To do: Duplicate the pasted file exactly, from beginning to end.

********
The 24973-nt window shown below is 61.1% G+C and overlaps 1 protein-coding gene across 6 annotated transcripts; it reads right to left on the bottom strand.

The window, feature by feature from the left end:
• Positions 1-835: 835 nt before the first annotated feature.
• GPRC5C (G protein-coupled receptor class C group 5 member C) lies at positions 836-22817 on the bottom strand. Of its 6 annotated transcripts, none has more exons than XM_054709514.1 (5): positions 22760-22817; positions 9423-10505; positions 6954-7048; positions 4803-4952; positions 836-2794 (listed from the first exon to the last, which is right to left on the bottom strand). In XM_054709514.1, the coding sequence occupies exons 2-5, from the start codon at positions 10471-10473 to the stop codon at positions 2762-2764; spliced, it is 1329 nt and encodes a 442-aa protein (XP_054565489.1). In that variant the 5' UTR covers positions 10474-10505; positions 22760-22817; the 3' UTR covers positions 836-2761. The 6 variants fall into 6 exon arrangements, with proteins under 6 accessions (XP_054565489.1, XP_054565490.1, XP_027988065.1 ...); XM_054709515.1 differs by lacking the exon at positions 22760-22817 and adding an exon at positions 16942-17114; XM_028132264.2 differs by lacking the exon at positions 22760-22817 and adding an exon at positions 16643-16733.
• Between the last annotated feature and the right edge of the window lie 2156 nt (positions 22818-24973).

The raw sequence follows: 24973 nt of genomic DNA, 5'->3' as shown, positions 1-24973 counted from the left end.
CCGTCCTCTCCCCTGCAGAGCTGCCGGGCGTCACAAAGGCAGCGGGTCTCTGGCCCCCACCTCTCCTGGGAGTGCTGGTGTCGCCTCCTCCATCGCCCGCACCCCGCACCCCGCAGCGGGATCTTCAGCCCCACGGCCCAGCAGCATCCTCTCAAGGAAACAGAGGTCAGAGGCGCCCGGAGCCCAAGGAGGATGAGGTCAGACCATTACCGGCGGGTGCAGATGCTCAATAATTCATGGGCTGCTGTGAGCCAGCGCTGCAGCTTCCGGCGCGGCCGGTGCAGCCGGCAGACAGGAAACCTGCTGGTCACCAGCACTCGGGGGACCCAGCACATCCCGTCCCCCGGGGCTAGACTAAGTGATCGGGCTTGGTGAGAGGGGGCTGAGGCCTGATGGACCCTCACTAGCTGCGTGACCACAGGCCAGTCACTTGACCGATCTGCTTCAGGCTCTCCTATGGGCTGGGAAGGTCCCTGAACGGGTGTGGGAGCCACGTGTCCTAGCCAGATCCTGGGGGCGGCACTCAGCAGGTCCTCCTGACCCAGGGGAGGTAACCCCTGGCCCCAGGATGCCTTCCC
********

The 24973-nt window shown below is 61.1% G+C and overlaps 1 protein-coding gene across 6 annotated transcripts; it reads right to left on the bottom strand.

The window, feature by feature from the left end:
• Positions 1-835: 835 nt before the first annotated feature.
• GPRC5C (G protein-coupled receptor class C group 5 member C) lies at positions 836-22817 on the bottom strand. Of its 6 annotated transcripts, none has more exons than XM_054709514.1 (5): positions 22760-22817; positions 9423-10505; positions 6954-7048; positions 4803-4952; positions 836-2794 (listed from the first exon to the last, which is right to left on the bottom strand). In XM_054709514.1, the coding sequence occupies exons 2-5, from the start codon at positions 10471-10473 to the stop codon at positions 2762-2764; spliced, it is 1329 nt and encodes a 442-aa protein (XP_054565489.1). In that variant the 5' UTR covers positions 10474-10505; positions 22760-22817; the 3' UTR covers positions 836-2761. The 6 variants fall into 6 exon arrangements, with proteins under 6 accessions (XP_054565489.1, XP_054565490.1, XP_027988065.1 ...); XM_054709515.1 differs by lacking the exon at positions 22760-22817 and adding an exon at positions 16942-17114; XM_028132264.2 differs by lacking the exon at positions 22760-22817 and adding an exon at positions 16643-16733.
• Between the last annotated feature and the right edge of the window lie 2156 nt (positions 22818-24973).

The raw sequence follows: 24973 nt of genomic DNA, 5'->3' as shown, positions 1-24973 counted from the left end.
CCGTCCTCTCCCCTGCAGAGCTGCCGGGCGTCACAAAGGCAGCGGGTCTCTGGCCCCCACCTCTCCTGGGAGTGCTGGTGTCGCCTCCTCCATCGCCCGCACCCCGCACCCCGCAGCGGGATCTTCAGCCCCACGGCCCAGCAGCATCCTCTCAAGGAAACAGAGGTCAGAGGCGCCCGGAGCCCAAGGAGGATGAGGTCAGACCATTACCGGCGGGTGCAGATGCTCAATAATTCATGGGCTGCTGTGAGCCAGCGCTGCAGCTTCCGGCGCGGCCGGTGCAGCCGGCAGACAGGAAACCTGCTGGTCACCAGCACTCGGGGGACCCAGCACATCCCGTCCCCCGGGGCTAGACTAAGTGATCGGGCTTGGTGAGAGGGGGCTGAGGCCTGATGGACCCTCACTAGCTGCGTGACCACAGGCCAGTCACTTGACCGATCTGCTTCAGGCTCTCCTATGGGCTGGGAAGGTCCCTGAACGGGTGTGGGAGCCACGTGTCCTAGCCAGATCCTGGGGGCGGCACTCAGCAGGTCCTCCTGACCCAGGGGAGGTAACCCCTGGCCCCAGGATGCCTTCCC